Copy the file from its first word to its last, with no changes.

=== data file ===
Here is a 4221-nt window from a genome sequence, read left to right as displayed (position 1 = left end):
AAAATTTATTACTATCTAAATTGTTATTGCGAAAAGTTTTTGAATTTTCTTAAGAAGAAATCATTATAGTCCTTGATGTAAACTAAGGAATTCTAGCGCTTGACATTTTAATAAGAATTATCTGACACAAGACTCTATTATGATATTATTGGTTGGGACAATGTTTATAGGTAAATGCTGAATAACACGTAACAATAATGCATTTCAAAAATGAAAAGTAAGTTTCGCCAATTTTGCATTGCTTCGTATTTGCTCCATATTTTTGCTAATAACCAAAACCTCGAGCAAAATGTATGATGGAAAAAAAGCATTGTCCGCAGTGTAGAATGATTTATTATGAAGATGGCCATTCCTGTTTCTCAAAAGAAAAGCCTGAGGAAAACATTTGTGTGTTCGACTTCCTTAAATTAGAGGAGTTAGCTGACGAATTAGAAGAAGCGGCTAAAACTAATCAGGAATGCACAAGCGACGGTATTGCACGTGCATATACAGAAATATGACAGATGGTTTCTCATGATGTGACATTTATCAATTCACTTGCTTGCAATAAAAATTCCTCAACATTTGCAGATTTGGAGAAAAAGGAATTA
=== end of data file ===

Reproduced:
Here is a 4221-nt window from a genome sequence, read left to right as displayed (position 1 = left end):
AAAATTTATTACTATCTAAATTGTTATTGCGAAAAGTTTTTGAATTTTCTTAAGAAGAAATCATTATAGTCCTTGATGTAAACTAAGGAATTCTAGCGCTTGACATTTTAATAAGAATTATCTGACACAAGACTCTATTATGATATTATTGGTTGGGACAATGTTTATAGGTAAATGCTGAATAACACGTAACAATAATGCATTTCAAAAATGAAAAGTAAGTTTCGCCAATTTTGCATTGCTTCGTATTTGCTCCATATTTTTGCTAATAACCAAAACCTCGAGCAAAATGTATGATGGAAAAAAAGCATTGTCCGCAGTGTAGAATGATTTATTATGAAGATGGCCATTCCTGTTTCTCAAAAGAAAAGCCTGAGGAAAACATTTGTGTGTTCGACTTCCTTAAATTAGAGGAGTTAGCTGACGAATTAGAAGAAGCGGCTAAAACTAATCAGGAATGCACAAGCGACGGTATTGCACGTGCATATACAGAAATATGACAGATGGTTTCTCATGATGTGACATTTATCAATTCACTTGCTTGCAATAAAAATTCCTCAACATTTGCAGATTTGGAGAAAAAGGAATTA